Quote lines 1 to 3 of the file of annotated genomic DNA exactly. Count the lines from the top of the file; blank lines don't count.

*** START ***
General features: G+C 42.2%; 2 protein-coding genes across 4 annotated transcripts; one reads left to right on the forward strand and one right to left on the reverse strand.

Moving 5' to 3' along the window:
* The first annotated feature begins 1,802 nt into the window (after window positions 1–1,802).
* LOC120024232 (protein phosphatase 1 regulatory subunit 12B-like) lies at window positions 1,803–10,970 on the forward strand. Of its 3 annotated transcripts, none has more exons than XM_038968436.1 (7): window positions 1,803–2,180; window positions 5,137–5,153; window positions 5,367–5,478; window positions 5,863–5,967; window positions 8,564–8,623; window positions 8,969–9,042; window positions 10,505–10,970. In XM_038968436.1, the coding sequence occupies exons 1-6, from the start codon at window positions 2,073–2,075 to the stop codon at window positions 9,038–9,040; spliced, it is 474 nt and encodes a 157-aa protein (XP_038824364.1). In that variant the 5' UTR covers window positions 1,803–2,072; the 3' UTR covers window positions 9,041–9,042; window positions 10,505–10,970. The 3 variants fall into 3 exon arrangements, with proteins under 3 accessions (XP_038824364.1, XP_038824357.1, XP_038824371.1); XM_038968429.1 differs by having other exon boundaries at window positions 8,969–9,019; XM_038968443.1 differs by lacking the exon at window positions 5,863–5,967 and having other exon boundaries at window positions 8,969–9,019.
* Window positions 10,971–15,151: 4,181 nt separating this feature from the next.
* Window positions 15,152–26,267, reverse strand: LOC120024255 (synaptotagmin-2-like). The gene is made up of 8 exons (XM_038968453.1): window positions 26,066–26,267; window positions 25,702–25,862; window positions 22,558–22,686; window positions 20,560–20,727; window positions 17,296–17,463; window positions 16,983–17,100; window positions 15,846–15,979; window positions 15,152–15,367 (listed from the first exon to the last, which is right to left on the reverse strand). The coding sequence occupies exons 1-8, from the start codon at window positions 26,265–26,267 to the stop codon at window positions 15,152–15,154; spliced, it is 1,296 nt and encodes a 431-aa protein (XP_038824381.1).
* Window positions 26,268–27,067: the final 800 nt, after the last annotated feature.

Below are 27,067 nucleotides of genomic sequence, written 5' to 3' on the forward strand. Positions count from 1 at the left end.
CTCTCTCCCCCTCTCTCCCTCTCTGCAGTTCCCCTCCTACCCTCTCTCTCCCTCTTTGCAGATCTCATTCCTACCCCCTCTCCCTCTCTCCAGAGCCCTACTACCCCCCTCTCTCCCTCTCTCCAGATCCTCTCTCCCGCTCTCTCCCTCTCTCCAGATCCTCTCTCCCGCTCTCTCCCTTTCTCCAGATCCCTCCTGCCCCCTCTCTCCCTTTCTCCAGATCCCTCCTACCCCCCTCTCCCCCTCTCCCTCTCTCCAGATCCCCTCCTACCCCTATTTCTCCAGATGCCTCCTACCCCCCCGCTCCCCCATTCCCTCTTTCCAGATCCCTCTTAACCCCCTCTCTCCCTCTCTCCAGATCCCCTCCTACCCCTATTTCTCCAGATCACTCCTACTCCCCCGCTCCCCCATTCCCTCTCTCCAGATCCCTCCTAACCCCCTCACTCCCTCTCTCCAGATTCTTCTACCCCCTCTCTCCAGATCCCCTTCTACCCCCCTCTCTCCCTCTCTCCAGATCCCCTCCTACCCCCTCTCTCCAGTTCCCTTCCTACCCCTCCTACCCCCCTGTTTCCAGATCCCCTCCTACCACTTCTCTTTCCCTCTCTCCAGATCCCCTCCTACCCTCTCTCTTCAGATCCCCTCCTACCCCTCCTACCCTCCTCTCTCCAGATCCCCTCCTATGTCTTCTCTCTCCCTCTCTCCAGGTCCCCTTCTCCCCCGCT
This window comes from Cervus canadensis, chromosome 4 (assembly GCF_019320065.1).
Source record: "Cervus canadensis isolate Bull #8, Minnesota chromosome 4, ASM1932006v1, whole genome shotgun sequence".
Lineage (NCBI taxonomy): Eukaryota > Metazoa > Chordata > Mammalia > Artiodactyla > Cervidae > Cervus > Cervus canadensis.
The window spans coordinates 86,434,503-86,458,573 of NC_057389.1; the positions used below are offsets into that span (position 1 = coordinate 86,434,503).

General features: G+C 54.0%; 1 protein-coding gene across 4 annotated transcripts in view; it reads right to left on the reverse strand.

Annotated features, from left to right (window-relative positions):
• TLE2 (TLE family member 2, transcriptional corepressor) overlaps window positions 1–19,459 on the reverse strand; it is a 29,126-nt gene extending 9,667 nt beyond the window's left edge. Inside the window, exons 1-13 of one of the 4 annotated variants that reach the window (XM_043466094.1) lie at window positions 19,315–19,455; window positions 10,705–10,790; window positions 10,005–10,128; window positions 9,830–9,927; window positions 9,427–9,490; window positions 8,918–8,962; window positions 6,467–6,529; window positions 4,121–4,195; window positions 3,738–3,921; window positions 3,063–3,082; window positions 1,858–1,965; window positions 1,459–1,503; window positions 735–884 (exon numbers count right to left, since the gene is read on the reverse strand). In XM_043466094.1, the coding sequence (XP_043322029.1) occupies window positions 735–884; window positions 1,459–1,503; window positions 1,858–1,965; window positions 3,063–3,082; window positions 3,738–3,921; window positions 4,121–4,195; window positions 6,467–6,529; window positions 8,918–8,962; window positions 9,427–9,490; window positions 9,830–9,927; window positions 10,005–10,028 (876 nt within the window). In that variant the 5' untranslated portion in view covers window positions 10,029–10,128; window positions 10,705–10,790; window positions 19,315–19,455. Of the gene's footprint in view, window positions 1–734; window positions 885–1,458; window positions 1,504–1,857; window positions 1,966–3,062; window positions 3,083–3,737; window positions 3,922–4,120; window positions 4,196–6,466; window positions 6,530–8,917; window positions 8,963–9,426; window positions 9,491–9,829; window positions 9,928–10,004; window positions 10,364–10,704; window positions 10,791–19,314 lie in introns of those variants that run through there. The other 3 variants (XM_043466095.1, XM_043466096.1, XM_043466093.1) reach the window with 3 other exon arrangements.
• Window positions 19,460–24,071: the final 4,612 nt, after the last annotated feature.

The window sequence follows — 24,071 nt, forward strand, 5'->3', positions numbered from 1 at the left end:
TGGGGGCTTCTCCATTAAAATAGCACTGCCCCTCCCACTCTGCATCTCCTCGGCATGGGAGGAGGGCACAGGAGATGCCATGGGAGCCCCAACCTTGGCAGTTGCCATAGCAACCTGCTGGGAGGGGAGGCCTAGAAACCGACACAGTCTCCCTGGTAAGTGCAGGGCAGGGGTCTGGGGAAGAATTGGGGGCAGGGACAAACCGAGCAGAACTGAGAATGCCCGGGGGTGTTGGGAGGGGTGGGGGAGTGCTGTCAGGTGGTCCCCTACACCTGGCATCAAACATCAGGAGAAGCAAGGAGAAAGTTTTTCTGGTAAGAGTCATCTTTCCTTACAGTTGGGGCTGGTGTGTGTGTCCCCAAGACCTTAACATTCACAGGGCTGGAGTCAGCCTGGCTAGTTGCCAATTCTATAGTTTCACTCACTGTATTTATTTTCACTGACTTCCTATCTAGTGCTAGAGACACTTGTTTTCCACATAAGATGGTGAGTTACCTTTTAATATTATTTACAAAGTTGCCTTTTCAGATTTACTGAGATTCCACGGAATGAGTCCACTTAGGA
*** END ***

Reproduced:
General features: G+C 42.2%; 2 protein-coding genes across 4 annotated transcripts; one reads left to right on the forward strand and one right to left on the reverse strand.

Moving 5' to 3' along the window:
* The first annotated feature begins 1,802 nt into the window (after window positions 1–1,802).